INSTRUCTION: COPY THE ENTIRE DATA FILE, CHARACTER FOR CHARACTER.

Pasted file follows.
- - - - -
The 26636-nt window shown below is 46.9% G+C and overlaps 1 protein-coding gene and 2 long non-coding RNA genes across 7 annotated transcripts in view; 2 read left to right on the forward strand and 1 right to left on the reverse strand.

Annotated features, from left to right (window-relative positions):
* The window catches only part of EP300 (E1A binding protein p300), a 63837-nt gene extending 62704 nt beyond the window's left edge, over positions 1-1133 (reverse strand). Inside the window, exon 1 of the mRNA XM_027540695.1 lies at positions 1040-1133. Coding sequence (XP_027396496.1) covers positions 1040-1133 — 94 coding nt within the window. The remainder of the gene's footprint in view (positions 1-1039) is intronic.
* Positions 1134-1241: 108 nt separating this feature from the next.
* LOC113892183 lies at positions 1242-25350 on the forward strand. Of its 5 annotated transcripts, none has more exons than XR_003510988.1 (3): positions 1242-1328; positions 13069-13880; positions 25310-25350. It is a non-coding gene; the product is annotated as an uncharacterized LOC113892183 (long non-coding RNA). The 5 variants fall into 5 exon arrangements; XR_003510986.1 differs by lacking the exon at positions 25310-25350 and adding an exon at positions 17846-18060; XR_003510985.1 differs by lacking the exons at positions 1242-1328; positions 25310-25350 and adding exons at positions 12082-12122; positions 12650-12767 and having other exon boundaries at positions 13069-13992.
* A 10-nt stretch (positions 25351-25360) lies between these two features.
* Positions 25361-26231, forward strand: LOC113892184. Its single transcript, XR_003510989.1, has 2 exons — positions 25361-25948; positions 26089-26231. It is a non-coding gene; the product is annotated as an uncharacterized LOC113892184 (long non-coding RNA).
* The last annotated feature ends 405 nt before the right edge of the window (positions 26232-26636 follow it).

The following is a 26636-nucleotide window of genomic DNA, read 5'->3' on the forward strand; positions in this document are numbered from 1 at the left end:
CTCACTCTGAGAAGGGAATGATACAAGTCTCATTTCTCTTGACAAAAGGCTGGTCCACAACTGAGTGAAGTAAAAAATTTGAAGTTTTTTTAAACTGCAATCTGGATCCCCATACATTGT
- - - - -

The 26636-nt window shown below is 46.9% G+C and overlaps 1 protein-coding gene and 2 long non-coding RNA genes across 7 annotated transcripts in view; 2 read left to right on the forward strand and 1 right to left on the reverse strand.

Annotated features, from left to right (window-relative positions):
* The window catches only part of EP300 (E1A binding protein p300), a 63837-nt gene extending 62704 nt beyond the window's left edge, over positions 1-1133 (reverse strand). Inside the window, exon 1 of the mRNA XM_027540695.1 lies at positions 1040-1133. Coding sequence (XP_027396496.1) covers positions 1040-1133 — 94 coding nt within the window. The remainder of the gene's footprint in view (positions 1-1039) is intronic.
* Positions 1134-1241: 108 nt separating this feature from the next.
* LOC113892183 lies at positions 1242-25350 on the forward strand. Of its 5 annotated transcripts, none has more exons than XR_003510988.1 (3): positions 1242-1328; positions 13069-13880; positions 25310-25350. It is a non-coding gene; the product is annotated as an uncharacterized LOC113892183 (long non-coding RNA). The 5 variants fall into 5 exon arrangements; XR_003510986.1 differs by lacking the exon at positions 25310-25350 and adding an exon at positions 17846-18060; XR_003510985.1 differs by lacking the exons at positions 1242-1328; positions 25310-25350 and adding exons at positions 12082-12122; positions 12650-12767 and having other exon boundaries at positions 13069-13992.
* A 10-nt stretch (positions 25351-25360) lies between these two features.
* Positions 25361-26231, forward strand: LOC113892184. Its single transcript, XR_003510989.1, has 2 exons — positions 25361-25948; positions 26089-26231. It is a non-coding gene; the product is annotated as an uncharacterized LOC113892184 (long non-coding RNA).
* The last annotated feature ends 405 nt before the right edge of the window (positions 26232-26636 follow it).

The following is a 26636-nucleotide window of genomic DNA, read 5'->3' on the forward strand; positions in this document are numbered from 1 at the left end:
CTCACTCTGAGAAGGGAATGATACAAGTCTCATTTCTCTTGACAAAAGGCTGGTCCACAACTGAGTGAAGTAAAAAATTTGAAGTTTTTTTAAACTGCAATCTGGATCCCCATACATTGT